Much has been made over the past few months about the perceived deficiencies in the starting rotation of the Boston Red Sox. The existing group shouldered the bulk of the blame for the late-season collapse of the 2011 team. Regardless of the truth of such assumptions, help is on the way, primarily in the form of the team’s top pitching prospect, Anthony Ranaudo.
At 6’7 and 230 pounds, the right-handed Ranaudo cuts an imposing figure on the pitching mound. He was a high school star in New Jersey- posting a 21-4 career record and a 1.44 ERA- who was taken in the 11th round of the 2007 MLB draft by the Texas Rangers, but declined to sign in order to take a baseball scholarship with LSU.
Ranaudo played three seasons at LSU, experiencing great triumph that was sandwiched between injuries during his freshman and junior years. In 2009, as a sophomore, he was at his healthiest and showed what a weapon his right arm can be. He went 12-3, with a 3.04 ERA and 159 strikeouts in 124.1 innings; helping LSU to the National Championship title. His performance made his draft stock skyrocket, and even though he suffered through an injury plagued 2010, he was still widely regarded as the best pitcher in that year’s draft.
Although Ranaudo’s injuries made some teams wary going into the 2010 draft, those that did their homework on him knew his potential. The Boston Red Sox decided they couldn’t pass up such talent and landed him with the 39th overall selection in the first round. In the tough American League East, pitching is a precious commodity seen as having the most impact when it comes to the pecking order in the standings. Boston made a big strike in picking up Ranaudo to help shore up their staff in the future.
The Red Sox handled Ranaudo cautiously during his first professional season in 2011. Although he made 26 starts at two different levels, he was on an innings limit, throwing just a total of 127, but pitched very well. He had a 9-6 record, with a 3.97 ERA and 117 strikeouts. More information on his statistics is available here.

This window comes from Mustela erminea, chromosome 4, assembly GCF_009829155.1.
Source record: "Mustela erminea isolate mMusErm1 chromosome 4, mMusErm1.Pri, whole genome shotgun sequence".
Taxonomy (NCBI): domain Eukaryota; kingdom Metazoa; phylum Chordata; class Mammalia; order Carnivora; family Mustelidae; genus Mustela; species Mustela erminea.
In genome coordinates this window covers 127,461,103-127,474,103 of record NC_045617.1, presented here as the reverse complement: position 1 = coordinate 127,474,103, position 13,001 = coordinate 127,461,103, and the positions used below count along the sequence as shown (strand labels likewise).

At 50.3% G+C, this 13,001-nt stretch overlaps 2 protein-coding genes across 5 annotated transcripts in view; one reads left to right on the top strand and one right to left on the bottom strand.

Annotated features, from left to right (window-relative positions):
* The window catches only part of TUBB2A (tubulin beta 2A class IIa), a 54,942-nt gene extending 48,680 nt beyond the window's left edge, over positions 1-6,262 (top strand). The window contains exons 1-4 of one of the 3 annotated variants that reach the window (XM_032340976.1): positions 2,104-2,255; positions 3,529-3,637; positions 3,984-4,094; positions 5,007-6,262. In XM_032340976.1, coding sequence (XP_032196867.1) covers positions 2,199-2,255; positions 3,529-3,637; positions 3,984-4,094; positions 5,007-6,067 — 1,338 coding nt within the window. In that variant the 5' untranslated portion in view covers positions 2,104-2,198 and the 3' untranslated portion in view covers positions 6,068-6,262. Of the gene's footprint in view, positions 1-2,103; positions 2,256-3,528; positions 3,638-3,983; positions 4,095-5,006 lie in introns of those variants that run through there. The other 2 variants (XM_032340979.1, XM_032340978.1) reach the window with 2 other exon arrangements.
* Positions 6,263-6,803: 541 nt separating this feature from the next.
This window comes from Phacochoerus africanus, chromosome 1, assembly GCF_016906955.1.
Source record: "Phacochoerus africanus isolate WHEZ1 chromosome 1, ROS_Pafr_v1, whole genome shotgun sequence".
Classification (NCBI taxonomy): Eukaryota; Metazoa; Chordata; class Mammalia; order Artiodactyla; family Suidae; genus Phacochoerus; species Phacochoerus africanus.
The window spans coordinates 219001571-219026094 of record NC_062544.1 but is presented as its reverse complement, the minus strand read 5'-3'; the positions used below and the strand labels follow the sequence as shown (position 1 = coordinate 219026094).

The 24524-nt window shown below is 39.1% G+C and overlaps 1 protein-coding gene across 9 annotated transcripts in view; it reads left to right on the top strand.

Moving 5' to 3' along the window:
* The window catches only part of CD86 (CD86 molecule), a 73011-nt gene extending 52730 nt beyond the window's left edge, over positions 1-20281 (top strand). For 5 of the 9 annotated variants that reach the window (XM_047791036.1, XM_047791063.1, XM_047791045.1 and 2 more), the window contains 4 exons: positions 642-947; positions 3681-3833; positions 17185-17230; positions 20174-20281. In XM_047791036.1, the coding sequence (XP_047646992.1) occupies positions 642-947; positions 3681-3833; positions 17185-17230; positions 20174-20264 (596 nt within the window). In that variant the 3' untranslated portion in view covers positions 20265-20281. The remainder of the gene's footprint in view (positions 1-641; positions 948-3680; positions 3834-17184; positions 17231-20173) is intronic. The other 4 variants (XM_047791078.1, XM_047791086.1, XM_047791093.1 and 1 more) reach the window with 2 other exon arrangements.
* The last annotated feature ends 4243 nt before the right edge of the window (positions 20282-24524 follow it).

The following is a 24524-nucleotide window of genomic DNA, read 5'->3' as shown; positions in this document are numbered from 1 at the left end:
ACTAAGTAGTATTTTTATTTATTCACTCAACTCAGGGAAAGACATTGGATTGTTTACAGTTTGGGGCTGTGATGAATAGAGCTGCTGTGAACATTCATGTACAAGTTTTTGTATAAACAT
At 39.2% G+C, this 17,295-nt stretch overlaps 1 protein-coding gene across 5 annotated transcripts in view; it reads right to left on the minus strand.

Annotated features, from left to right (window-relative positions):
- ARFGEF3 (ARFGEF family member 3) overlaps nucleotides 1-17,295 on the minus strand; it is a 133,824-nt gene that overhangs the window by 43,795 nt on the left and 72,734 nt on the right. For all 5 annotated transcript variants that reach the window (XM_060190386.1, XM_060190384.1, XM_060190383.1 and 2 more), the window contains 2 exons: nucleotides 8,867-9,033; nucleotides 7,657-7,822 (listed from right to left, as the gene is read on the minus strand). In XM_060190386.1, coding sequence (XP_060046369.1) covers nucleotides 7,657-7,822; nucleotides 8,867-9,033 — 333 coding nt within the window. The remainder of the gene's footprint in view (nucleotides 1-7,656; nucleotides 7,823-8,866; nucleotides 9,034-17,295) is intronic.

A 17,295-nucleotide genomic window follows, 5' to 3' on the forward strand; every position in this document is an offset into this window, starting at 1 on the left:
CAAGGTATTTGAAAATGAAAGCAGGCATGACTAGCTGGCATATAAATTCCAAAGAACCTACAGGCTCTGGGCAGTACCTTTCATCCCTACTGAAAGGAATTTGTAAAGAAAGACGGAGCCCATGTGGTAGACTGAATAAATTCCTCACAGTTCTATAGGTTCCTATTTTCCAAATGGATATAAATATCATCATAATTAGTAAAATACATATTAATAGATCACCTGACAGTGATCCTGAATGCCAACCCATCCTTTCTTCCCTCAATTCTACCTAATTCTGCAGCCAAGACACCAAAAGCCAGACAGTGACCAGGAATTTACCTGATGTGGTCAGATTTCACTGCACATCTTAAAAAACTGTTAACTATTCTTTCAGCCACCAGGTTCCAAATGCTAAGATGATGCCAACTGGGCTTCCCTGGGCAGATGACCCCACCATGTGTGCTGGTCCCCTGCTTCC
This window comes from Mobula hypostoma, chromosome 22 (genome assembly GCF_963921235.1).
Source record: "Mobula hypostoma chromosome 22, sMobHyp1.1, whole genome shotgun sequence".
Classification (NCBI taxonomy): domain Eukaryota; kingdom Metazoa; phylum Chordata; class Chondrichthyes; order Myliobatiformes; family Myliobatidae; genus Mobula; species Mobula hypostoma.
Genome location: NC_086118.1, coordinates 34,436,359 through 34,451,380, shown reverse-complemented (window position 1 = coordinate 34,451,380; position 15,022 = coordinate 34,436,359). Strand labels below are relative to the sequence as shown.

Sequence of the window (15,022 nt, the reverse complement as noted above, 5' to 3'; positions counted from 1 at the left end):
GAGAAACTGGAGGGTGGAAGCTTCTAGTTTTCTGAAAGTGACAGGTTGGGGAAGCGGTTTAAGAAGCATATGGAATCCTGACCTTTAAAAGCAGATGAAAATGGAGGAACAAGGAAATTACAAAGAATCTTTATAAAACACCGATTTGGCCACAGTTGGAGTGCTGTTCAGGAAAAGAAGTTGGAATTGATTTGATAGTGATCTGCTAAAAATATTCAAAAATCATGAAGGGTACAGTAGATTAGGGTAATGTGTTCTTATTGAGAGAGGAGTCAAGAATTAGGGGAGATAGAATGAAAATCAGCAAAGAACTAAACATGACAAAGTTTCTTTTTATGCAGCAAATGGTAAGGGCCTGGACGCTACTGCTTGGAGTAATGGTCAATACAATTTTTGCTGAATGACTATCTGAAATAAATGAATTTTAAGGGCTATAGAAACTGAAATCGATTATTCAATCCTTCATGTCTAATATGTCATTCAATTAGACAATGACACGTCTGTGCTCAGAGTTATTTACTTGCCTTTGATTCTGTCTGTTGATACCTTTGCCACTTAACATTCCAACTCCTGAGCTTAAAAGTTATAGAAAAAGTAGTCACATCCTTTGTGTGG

With the trade of Casey Kelly prior to the start of the season, Ranaudo is unquestionably the top pitching prospect in the Boston system. Now that he has a full professional season under his belt, he will be under close scrutiny as he gets closer and closer to Boston, which could happen as soon as late 2012 or 2013. You can find Ranaudo out on Twitter at @anthony_ranaudo, and can also find out more about the pitching prospect by checking out the interview he recently did with me.
Anthony Ranaudo Interview:
Who was your favorite team and player growing up and why?: Favorite team was the Yankees, being from New Jersey. I always loved watching Derek Jeter play because of his leadership and because he looked like he was enjoying every minute of every game.
What pitches do you have in your arsenal, and which one do you think you need to improve the most?: I currently throw a four-seam fastball, two-seam fastball, changeup and curveball. I have to keep throwing my changeup more often and develop more consistency with the pitch.
Can you run through what your 2010 draft experience was like?: Chaotic. It was crazy hearing all kinds of rumors of where I would be drafted, and then after my injury it got really wild, but overall a great experience and something I will always remember.
How has your reception been thus far from the Boston organization and their fans?: So far it has been everything it was hyped up to be and more. I heard a lot about Red Sox Nation and how supportive their fans are. From the day I signed, I received a lot of positive support and excitement from them, and they have been motivating me ever since to get to Fenway as soon as possible.
If you could do anything about the 2011 season differently, what would that be?: I would say just being a little stronger going into the season. It was my first off-season last year and I did not really know what to expect from such a long season. As a result, I think I might have taken things a little too easy as far as weight training and conditioning, trying to pace myself. After a full season of experience, I know I am going to be as prepared as I ever will be for 2012.
How difficult is it to stay grounded when dealing with the reality of being a top MLB prospect from high school, through college, and now to the pros?: Fortunately I was raised by two humble parents who taught that to me at a young age, and growing up I had high goals for myself, so I was never satisfied, and still am not to this day. It’s easy to stay grounded when you have bigger goals ahead that you would like to achieve.
What do you believe you need to work on most in 2012 in order to continue progressing through the Red Sox system?: Getting better each and every day so I can develop more consistency to each and every start.